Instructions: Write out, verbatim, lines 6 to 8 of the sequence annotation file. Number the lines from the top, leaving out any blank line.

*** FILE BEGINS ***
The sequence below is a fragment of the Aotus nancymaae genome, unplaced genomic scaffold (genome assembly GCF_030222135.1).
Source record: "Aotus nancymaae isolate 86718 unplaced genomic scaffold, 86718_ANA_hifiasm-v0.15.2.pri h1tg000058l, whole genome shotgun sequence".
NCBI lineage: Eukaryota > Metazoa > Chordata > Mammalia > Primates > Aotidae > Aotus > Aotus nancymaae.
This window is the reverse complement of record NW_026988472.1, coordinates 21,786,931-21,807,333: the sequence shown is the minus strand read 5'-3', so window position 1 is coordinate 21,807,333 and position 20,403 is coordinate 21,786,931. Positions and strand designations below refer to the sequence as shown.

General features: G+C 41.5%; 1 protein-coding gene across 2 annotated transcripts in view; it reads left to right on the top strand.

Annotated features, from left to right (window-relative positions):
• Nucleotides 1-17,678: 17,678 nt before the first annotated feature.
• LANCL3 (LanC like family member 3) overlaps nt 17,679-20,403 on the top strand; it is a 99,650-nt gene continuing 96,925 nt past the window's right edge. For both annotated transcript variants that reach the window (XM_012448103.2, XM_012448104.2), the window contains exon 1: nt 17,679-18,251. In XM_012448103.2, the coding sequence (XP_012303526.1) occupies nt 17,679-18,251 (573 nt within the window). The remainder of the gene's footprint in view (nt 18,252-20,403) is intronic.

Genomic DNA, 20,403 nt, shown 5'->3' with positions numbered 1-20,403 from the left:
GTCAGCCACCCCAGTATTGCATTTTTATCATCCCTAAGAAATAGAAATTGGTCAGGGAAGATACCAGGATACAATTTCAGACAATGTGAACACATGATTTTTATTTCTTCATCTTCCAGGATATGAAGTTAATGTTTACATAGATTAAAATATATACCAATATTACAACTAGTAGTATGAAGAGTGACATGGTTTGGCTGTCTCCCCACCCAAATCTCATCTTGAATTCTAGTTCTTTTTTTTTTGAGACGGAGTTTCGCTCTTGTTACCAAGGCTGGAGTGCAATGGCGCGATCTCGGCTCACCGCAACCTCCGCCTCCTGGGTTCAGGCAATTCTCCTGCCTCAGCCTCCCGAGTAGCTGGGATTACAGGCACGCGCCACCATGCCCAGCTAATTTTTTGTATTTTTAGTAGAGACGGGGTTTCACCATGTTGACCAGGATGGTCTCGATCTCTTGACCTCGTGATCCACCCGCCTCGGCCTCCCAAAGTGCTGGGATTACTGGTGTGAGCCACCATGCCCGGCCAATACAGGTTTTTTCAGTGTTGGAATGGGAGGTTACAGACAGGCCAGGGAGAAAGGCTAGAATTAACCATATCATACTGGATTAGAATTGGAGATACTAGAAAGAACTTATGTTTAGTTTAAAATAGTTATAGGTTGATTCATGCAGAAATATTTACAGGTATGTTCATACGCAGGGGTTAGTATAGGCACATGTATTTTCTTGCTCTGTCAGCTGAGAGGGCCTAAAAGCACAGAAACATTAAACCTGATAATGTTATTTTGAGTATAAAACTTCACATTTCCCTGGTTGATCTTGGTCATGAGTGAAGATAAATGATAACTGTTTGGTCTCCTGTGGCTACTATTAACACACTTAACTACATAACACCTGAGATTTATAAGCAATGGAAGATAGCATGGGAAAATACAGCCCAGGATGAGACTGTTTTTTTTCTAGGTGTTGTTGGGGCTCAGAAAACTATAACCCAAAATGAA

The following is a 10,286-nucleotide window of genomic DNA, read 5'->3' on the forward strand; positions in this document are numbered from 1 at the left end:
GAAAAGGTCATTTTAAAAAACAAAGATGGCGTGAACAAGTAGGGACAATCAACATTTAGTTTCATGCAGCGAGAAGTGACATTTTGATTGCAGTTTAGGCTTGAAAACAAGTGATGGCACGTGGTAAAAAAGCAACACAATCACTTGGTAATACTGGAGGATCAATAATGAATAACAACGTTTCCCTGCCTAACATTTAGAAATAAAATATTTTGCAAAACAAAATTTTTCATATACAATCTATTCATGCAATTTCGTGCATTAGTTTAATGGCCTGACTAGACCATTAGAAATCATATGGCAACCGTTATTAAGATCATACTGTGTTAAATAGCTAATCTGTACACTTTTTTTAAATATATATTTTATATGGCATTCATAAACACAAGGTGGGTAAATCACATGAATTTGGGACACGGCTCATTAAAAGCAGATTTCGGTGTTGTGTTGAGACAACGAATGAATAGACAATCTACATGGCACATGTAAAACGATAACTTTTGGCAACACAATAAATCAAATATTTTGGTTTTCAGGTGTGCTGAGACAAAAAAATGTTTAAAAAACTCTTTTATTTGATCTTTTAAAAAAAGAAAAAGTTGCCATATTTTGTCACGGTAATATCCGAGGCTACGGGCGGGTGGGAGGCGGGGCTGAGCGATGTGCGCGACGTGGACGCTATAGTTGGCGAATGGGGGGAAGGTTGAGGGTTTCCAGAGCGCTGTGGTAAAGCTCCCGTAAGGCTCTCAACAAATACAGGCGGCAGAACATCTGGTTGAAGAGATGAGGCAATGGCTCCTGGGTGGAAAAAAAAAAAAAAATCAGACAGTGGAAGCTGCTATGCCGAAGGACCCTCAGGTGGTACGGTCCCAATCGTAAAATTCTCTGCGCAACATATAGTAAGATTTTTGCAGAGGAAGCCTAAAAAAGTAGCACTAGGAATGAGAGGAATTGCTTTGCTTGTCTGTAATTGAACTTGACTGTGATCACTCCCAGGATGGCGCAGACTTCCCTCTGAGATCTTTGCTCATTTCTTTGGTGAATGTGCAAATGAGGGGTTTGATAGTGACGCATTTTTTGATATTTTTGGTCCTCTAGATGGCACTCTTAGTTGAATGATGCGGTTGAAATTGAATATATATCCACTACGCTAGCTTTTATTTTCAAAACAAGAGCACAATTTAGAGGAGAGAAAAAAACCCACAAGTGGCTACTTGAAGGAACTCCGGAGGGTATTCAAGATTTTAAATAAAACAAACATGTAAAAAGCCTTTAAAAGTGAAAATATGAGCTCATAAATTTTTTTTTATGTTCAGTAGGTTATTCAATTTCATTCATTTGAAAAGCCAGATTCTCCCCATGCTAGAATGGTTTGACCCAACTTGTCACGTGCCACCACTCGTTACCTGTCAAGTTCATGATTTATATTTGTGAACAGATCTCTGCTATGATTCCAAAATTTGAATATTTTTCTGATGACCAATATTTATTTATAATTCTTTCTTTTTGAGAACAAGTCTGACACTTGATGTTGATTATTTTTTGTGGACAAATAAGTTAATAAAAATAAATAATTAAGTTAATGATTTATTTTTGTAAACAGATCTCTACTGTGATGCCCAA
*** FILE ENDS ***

Annotated features, from left to right (window-relative positions):
• Nucleotides 1-17,678: 17,678 nt before the first annotated feature.
• LANCL3 (LanC like family member 3) overlaps nt 17,679-20,403 on the top strand; it is a 99,650-nt gene continuing 96,925 nt past the window's right edge. For both annotated transcript variants that reach the window (XM_012448103.2, XM_012448104.2), the window contains exon 1: nt 17,679-18,251. In XM_012448103.2, the coding sequence (XP_012303526.1) occupies nt 17,679-18,251 (573 nt within the window). The remainder of the gene's footprint in view (nt 18,252-20,403) is intronic.